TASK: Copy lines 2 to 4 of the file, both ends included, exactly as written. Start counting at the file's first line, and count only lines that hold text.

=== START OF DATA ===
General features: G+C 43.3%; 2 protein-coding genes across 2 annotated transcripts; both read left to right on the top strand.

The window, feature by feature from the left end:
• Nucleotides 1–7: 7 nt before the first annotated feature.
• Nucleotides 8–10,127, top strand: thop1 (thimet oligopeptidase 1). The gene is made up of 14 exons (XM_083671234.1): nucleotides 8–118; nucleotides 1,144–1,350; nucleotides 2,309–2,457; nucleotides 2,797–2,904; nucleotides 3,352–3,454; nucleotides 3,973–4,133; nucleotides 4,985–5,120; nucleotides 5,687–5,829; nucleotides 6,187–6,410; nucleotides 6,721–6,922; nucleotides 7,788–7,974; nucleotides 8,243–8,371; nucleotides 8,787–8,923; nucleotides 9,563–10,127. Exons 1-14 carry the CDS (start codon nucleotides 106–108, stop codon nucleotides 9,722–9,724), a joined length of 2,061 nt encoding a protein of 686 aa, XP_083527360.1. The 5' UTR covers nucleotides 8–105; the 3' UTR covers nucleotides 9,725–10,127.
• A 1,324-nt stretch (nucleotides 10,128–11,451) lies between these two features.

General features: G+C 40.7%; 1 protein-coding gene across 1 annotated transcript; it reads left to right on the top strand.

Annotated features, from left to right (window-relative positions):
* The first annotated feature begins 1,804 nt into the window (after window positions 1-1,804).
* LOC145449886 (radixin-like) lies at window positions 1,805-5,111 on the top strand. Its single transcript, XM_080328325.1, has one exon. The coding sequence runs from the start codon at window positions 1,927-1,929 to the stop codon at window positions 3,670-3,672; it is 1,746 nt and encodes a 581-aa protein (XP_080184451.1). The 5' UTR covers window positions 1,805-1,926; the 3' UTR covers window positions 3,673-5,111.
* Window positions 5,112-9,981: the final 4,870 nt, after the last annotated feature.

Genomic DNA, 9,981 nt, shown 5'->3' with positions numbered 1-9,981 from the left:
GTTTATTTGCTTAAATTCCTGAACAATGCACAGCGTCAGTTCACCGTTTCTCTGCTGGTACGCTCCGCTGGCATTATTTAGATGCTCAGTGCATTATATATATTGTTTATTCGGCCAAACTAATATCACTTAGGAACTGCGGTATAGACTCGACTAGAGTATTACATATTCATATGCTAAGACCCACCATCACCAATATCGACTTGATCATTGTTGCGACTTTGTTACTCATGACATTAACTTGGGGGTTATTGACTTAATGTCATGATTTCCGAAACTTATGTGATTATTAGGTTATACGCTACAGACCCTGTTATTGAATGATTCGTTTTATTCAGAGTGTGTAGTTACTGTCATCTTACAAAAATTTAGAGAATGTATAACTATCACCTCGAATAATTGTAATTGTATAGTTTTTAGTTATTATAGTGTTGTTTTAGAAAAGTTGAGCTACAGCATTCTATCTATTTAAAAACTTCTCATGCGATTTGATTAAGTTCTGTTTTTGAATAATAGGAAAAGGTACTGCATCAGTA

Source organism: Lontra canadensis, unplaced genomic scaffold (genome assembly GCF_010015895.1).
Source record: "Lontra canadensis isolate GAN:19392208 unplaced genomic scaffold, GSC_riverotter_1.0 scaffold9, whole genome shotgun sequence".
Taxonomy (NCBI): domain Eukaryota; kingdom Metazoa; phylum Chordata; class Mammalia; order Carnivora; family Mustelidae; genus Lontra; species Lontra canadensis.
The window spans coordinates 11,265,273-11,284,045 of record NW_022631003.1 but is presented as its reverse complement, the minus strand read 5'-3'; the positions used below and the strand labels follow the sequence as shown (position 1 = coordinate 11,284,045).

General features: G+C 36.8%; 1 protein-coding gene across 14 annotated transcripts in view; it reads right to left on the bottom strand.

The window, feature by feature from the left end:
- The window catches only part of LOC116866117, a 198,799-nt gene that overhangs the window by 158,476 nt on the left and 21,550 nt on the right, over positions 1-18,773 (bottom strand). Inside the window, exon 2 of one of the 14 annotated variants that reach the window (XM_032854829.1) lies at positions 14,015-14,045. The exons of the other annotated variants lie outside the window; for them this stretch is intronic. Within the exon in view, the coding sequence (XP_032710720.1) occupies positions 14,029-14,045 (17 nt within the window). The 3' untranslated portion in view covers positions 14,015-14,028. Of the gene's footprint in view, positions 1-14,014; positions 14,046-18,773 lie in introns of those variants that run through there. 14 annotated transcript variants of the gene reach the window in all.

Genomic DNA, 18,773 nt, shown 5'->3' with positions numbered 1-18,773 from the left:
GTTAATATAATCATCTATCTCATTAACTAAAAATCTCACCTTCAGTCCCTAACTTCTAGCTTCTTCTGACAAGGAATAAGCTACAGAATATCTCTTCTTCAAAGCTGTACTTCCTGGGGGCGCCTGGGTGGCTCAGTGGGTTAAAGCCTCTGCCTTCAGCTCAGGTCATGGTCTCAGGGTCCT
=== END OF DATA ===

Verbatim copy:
The window, feature by feature from the left end:
• Nucleotides 1–7: 7 nt before the first annotated feature.
• Nucleotides 8–10,127, top strand: thop1 (thimet oligopeptidase 1). The gene is made up of 14 exons (XM_083671234.1): nucleotides 8–118; nucleotides 1,144–1,350; nucleotides 2,309–2,457; nucleotides 2,797–2,904; nucleotides 3,352–3,454; nucleotides 3,973–4,133; nucleotides 4,985–5,120; nucleotides 5,687–5,829; nucleotides 6,187–6,410; nucleotides 6,721–6,922; nucleotides 7,788–7,974; nucleotides 8,243–8,371; nucleotides 8,787–8,923; nucleotides 9,563–10,127. Exons 1-14 carry the CDS (start codon nucleotides 106–108, stop codon nucleotides 9,722–9,724), a joined length of 2,061 nt encoding a protein of 686 aa, XP_083527360.1. The 5' UTR covers nucleotides 8–105; the 3' UTR covers nucleotides 9,725–10,127.